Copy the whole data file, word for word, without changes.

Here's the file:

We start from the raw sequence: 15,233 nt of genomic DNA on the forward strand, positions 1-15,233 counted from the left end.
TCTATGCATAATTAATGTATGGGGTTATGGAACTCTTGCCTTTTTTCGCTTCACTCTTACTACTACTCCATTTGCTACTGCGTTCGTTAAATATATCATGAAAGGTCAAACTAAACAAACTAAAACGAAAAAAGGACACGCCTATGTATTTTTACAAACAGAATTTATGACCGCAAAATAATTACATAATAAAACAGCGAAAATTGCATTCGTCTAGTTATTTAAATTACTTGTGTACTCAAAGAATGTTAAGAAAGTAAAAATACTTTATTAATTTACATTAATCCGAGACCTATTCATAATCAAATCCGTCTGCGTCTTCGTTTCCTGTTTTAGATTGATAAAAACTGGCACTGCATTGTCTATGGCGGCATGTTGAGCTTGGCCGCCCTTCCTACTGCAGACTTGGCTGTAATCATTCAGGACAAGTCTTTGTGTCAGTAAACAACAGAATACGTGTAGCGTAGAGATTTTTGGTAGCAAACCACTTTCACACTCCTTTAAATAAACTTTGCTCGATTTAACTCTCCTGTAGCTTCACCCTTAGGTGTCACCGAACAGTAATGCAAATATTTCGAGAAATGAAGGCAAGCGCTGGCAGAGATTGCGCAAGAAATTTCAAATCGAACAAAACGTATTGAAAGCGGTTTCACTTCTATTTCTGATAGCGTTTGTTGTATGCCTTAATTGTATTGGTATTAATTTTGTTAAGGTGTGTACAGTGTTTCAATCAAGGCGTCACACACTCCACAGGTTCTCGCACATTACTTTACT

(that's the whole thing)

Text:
We start from the raw sequence: 15,233 nt of genomic DNA on the forward strand, positions 1-15,233 counted from the left end.
TCTATGCATAATTAATGTATGGGGTTATGGAACTCTTGCCTTTTTTCGCTTCACTCTTACTACTACTCCATTTGCTACTGCGTTCGTTAAATATATCATGAAAGGTCAAACTAAACAAACTAAAACGAAAAAAGGACACGCCTATGTATTTTTACAAACAGAATTTATGACCGCAAAATAATTACATAATAAAACAGCGAAAATTGCATTCGTCTAGTTATTTAAATTACTTGTGTACTCAAAGAATGTTAAGAAAGTAAAAATACTTTATTAATTTACATTAATCCGAGACCTATTCATAATCAAATCCGTCTGCGTCTTCGTTTCCTGTTTTAGATTGATAAAAACTGGCACTGCATTGTCTATGGCGGCATGTTGAGCTTGGCCGCCCTTCCTACTGCAGACTTGGCTGTAATCATTCAGGACAAGTCTTTGTGTCAGTAAACAACAGAATACGTGTAGCGTAGAGATTTTTGGTAGCAAACCACTTTCACACTCCTTTAAATAAACTTTGCTCGATTTAACTCTCCTGTAGCTTCACCCTTAGGTGTCACCGAACAGTAATGCAAATATTTCGAGAAATGAAGGCAAGCGCTGGCAGAGATTGCGCAAGAAATTTCAAATCGAACAAAACGTATTGAAAGCGGTTTCACTTCTATTTCTGATAGCGTTTGTTGTATGCCTTAATTGTATTGGTATTAATTTTGTTAAGGTGTGTACAGTGTTTCAATCAAGGCGTCACACACTCCACAGGTTCTCGCACATTACTTTACT